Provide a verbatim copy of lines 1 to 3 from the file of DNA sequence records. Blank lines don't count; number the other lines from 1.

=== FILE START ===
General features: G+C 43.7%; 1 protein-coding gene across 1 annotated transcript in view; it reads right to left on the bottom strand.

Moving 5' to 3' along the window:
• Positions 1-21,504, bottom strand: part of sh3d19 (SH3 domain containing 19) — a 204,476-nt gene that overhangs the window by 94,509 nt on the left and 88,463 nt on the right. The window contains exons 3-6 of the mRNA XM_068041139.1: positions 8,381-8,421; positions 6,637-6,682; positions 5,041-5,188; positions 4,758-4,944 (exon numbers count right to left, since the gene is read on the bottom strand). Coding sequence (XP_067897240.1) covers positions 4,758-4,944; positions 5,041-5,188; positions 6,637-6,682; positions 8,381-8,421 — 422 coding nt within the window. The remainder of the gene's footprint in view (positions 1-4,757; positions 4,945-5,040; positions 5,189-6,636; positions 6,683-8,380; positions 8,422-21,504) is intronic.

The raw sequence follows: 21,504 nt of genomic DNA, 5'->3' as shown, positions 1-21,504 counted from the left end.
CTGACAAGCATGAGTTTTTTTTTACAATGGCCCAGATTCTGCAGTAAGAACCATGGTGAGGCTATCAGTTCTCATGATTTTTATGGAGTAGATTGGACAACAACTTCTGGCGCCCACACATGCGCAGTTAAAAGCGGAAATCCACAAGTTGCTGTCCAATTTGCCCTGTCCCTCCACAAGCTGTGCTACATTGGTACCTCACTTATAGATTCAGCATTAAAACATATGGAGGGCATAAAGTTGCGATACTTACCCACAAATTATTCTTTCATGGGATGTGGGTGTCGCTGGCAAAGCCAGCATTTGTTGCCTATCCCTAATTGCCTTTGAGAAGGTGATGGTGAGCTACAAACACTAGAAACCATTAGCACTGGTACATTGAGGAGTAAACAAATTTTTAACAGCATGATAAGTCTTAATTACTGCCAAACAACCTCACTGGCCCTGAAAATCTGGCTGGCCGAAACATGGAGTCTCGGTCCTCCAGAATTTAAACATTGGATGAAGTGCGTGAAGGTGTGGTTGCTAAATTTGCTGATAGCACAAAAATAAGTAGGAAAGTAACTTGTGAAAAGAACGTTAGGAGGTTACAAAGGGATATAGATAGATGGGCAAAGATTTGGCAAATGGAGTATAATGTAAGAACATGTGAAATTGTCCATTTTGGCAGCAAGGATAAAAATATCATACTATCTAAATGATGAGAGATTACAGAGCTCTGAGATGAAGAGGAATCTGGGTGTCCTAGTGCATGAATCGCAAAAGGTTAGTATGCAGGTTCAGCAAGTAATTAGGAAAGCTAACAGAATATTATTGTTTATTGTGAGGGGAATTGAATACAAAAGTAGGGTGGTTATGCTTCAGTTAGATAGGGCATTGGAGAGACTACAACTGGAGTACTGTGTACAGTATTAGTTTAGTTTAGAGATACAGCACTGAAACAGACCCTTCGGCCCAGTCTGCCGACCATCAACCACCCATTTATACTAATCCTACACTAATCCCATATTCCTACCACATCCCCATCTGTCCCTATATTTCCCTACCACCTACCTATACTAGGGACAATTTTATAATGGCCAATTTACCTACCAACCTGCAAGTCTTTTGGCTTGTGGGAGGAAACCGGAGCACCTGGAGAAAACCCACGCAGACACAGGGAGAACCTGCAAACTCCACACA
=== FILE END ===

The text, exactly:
General features: G+C 43.7%; 1 protein-coding gene across 1 annotated transcript in view; it reads right to left on the bottom strand.

Moving 5' to 3' along the window:
• Positions 1-21,504, bottom strand: part of sh3d19 (SH3 domain containing 19) — a 204,476-nt gene that overhangs the window by 94,509 nt on the left and 88,463 nt on the right. The window contains exons 3-6 of the mRNA XM_068041139.1: positions 8,381-8,421; positions 6,637-6,682; positions 5,041-5,188; positions 4,758-4,944 (exon numbers count right to left, since the gene is read on the bottom strand). Coding sequence (XP_067897240.1) covers positions 4,758-4,944; positions 5,041-5,188; positions 6,637-6,682; positions 8,381-8,421 — 422 coding nt within the window. The remainder of the gene's footprint in view (positions 1-4,757; positions 4,945-5,040; positions 5,189-6,636; positions 6,683-8,380; positions 8,422-21,504) is intronic.